The Chofetz Chaim offers another reason why we should not believe loshon hora which is said in our presence.
When a person speaks loshon hora, he transgresses the negative commandment of “You should not go as a peddler of gossip” (Vayikra19:16), thereby putting himself in the category of a rasha (evil person). As a rasha his words certainly have no credibility, and we may suspect him of lying, exaggerating, and distorting the truth. Furthermore, this wicked individual is telling us negative information about someone who is assumed to be an upstanding, observant Jew! Certainly we should not accept his wicked words as fact.
If we hear the same negative information from two or more people, we may be more inclined to believe it. This is incorrect, says the Chofetz Chaim, because when wicked people speak wicked words, numbers are meaningless. Even if a dozen people are offering the same derogatory information, it should not be accepted.
The Chofetz Chaim adds that this halachah (law) applies even when the two speakers are not deemed reshaim (wicked people). For example, suppose two people approach Levi in the street and inform him that Yehuda is planning to ruin his business. If they are telling the truth, then they are actually doing a mitzvah by warning Levi. Nevertheless, Levi can only protect himself on the chance that the report is true; he cannot accept it as fact.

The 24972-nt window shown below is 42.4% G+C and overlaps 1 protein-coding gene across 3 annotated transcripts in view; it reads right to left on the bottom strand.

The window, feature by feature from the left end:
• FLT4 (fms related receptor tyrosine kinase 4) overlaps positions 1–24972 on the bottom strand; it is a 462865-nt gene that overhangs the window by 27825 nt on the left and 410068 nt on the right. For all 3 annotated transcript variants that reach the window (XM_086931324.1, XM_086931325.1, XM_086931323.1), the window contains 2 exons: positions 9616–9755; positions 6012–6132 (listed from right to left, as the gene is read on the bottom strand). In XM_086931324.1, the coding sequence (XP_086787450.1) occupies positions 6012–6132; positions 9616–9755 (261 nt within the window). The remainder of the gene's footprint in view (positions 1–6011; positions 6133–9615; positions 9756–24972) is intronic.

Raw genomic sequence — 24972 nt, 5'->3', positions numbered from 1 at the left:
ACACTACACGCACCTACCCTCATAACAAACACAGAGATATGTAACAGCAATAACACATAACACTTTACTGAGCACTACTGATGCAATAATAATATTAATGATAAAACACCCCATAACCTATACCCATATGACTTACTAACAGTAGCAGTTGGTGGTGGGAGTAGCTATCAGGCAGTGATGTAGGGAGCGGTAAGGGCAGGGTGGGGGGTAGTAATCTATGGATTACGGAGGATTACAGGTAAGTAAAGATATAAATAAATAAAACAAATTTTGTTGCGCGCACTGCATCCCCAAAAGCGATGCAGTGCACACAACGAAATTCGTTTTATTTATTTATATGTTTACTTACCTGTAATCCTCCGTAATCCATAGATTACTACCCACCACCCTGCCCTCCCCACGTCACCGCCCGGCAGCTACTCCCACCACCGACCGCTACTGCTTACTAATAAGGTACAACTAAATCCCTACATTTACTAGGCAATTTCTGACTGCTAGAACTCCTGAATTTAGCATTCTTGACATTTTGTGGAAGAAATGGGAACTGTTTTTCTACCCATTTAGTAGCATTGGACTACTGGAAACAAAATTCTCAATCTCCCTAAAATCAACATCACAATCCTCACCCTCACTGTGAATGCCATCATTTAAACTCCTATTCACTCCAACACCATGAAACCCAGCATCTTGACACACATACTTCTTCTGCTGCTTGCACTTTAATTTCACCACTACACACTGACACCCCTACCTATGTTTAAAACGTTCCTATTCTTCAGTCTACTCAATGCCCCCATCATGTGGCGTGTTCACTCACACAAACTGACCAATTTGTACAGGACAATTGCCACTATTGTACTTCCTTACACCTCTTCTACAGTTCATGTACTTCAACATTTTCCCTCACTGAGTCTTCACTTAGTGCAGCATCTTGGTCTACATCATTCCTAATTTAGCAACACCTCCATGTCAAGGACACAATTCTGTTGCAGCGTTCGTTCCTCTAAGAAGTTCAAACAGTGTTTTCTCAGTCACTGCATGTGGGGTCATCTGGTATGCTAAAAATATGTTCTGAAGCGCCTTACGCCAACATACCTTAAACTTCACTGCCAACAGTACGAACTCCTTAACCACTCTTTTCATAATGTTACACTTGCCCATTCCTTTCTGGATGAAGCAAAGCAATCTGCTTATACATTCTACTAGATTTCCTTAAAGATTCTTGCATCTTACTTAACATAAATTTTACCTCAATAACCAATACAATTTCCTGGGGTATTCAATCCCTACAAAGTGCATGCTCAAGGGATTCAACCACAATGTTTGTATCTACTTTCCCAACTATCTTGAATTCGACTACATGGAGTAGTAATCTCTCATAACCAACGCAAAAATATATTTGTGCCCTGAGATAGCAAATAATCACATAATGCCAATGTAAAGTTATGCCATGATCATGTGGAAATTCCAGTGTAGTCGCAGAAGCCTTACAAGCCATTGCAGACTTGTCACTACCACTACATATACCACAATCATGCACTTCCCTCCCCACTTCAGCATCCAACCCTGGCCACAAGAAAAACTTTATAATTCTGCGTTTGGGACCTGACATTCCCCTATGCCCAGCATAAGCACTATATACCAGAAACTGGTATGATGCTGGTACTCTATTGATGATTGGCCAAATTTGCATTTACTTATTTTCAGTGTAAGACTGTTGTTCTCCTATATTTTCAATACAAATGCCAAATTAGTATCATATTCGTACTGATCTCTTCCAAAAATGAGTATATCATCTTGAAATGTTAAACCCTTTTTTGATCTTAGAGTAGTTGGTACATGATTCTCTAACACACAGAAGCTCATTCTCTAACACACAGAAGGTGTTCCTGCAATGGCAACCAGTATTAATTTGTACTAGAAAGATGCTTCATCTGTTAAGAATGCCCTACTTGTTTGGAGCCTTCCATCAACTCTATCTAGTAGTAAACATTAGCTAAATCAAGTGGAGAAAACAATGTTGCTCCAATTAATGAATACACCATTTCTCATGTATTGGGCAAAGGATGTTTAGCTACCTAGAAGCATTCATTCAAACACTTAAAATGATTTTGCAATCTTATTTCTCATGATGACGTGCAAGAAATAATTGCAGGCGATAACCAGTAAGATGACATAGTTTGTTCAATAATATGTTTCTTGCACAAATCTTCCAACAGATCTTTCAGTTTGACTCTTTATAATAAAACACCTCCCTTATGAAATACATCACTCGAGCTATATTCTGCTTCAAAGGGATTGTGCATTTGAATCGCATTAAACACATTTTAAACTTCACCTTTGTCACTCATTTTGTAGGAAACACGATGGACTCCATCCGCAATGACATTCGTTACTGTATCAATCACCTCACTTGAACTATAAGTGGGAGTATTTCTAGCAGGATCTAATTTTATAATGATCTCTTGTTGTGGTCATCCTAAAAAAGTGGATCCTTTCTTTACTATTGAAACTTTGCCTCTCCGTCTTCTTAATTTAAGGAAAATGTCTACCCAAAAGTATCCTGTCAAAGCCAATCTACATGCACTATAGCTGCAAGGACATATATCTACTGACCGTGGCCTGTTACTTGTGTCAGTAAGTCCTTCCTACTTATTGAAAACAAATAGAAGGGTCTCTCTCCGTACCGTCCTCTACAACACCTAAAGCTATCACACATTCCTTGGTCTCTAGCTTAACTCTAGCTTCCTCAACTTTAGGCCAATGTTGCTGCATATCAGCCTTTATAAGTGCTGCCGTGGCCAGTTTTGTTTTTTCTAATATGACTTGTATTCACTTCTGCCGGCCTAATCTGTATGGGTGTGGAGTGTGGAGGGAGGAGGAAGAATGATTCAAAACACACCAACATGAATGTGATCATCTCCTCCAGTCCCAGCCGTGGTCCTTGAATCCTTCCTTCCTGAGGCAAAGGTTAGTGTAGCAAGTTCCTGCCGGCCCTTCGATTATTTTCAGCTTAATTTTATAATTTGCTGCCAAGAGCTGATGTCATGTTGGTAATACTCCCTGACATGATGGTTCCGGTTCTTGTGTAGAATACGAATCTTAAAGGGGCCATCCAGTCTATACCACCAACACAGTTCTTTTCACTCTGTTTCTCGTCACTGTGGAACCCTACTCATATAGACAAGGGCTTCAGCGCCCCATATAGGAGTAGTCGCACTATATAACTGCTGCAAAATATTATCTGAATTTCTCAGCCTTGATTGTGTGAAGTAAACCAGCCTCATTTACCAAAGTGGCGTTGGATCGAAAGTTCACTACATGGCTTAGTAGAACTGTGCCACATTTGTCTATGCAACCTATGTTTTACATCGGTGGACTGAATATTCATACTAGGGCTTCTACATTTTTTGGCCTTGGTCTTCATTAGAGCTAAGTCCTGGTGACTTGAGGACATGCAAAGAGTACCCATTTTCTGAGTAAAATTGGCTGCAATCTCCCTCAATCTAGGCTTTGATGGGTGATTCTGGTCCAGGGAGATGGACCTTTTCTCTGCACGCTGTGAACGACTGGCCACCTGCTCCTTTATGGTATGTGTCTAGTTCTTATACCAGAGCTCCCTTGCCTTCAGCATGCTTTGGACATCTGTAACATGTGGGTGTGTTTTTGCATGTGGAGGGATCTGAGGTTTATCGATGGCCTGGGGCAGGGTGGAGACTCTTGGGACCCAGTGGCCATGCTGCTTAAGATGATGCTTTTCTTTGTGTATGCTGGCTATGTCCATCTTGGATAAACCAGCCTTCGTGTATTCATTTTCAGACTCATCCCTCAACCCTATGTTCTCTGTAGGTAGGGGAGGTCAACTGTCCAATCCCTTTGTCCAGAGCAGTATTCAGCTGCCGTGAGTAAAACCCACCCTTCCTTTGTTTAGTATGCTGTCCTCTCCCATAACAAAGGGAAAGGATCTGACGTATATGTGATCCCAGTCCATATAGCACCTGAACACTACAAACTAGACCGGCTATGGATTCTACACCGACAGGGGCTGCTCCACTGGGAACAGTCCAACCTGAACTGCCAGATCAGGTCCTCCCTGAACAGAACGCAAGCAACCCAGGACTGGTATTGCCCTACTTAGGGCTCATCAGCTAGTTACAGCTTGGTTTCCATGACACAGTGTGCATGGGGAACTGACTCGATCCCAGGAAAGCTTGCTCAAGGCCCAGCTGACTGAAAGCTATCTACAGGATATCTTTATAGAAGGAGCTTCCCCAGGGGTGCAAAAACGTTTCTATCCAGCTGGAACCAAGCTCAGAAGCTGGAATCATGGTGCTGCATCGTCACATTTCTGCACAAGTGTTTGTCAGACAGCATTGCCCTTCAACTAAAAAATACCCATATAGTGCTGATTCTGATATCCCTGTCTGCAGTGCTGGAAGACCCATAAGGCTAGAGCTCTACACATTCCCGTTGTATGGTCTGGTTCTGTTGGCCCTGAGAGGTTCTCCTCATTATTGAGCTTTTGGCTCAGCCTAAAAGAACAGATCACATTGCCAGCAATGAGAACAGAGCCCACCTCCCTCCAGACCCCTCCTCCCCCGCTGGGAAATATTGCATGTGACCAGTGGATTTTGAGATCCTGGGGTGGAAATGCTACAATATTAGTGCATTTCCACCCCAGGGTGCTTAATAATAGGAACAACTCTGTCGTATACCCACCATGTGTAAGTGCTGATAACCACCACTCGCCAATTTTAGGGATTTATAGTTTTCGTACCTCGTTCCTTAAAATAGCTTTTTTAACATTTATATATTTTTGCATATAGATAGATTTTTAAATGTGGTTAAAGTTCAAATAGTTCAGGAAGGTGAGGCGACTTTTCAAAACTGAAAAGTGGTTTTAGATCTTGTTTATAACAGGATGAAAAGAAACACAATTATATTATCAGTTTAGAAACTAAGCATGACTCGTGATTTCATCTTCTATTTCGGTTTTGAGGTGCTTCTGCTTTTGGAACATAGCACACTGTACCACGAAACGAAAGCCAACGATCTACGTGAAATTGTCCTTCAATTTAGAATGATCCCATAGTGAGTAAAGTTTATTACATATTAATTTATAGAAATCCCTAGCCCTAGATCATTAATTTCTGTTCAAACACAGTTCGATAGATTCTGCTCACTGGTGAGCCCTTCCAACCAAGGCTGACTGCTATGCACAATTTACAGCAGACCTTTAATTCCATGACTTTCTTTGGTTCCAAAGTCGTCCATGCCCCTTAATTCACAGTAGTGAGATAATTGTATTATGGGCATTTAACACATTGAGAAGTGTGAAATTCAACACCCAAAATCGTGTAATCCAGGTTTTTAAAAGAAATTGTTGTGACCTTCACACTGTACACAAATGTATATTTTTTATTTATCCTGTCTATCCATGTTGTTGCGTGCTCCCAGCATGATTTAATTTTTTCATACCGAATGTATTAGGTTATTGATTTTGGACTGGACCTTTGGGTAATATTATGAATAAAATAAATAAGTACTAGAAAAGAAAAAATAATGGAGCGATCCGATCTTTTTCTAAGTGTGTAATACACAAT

This is because the testimony of two people has validity only in beis din (rabbinical court). When two people report negative information about someone outside of beis din, they are not restrained by the possibility of being branded as false witnesses, for there can be no such designation outside of beis din. Therefore, their report cannot be accepted as fact.
If a rumor circulates in a city that a Jew committed a crime, one is not allowed to believe it. This applies also to reports in newspapers or other media sources. In this case, too, if the information is relevant for constructive purposes, one should proceed with appropriate caution.
However, there are instances in which one may believe negative reports. When an abundance of reports regarding a certain person circulate over a period of time, telling of various sinful acts which he committed, to the point where he is no longer viewed as an observant Jew, then it would be permissible to believe the reports. As the Chofetz Chaim puts it, we are not required to think that the community has made a mistake again and again regarding the same individual.